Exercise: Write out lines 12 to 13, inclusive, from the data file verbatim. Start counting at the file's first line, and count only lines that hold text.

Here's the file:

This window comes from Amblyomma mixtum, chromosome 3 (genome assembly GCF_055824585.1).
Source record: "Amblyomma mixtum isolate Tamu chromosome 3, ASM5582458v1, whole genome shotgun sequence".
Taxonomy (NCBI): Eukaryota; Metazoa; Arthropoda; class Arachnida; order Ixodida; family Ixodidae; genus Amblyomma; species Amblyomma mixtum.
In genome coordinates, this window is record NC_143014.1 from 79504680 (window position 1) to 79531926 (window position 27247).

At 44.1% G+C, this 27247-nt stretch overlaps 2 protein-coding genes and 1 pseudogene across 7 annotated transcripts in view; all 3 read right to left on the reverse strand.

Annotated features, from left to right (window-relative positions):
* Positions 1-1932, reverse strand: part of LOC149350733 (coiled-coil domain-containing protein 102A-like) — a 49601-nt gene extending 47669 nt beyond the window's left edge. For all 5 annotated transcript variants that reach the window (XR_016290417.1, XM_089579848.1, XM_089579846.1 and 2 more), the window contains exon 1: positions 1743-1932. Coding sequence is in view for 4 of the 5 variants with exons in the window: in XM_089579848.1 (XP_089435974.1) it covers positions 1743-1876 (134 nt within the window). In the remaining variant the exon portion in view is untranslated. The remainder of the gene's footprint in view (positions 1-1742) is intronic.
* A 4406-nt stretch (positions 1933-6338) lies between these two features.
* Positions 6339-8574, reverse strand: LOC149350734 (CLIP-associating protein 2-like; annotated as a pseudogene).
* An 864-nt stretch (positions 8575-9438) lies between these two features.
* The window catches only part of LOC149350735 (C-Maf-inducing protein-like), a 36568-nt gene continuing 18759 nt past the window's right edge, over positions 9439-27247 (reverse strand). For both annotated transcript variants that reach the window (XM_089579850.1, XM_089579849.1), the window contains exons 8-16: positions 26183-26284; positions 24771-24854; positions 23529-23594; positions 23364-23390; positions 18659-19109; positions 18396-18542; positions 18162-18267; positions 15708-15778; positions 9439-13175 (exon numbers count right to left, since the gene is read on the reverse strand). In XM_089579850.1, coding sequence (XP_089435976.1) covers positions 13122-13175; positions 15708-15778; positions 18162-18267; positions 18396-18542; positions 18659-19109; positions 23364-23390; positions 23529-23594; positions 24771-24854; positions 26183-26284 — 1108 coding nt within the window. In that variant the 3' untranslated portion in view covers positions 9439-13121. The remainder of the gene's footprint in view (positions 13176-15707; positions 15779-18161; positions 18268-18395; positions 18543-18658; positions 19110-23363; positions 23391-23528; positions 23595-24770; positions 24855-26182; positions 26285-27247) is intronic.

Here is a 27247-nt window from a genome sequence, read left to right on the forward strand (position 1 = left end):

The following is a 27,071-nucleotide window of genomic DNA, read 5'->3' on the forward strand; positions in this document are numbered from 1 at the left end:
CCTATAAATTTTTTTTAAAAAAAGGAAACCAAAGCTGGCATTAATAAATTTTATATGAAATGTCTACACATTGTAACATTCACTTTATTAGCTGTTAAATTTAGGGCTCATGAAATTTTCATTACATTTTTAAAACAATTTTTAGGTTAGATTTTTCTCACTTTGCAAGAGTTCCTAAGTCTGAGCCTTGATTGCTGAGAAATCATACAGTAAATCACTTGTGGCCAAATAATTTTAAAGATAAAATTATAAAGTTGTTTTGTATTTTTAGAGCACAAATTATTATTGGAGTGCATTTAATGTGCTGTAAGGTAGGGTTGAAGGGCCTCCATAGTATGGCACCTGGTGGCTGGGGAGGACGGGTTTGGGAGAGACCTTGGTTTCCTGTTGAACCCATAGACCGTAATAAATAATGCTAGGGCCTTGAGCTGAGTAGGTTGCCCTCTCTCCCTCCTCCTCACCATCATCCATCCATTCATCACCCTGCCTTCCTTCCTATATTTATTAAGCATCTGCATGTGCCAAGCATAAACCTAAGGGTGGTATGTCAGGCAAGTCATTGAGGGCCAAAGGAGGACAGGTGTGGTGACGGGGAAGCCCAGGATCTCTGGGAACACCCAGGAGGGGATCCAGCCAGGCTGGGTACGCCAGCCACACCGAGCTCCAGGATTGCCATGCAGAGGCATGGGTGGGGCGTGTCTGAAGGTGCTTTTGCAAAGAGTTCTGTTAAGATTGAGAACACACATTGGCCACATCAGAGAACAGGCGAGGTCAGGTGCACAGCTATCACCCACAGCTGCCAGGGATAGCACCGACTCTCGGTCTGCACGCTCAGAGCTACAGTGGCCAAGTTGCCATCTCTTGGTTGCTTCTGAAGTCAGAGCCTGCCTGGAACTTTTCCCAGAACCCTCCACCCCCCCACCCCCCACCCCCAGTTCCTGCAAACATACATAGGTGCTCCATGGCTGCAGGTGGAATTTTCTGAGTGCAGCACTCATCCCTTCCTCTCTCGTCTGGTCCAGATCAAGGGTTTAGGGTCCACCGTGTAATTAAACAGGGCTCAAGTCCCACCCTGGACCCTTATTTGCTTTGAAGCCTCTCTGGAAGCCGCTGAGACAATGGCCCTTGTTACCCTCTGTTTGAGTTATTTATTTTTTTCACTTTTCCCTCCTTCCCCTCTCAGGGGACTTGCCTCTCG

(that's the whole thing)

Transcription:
Here is a 27247-nt window from a genome sequence, read left to right on the forward strand (position 1 = left end):

The following is a 27,071-nucleotide window of genomic DNA, read 5'->3' on the forward strand; positions in this document are numbered from 1 at the left end: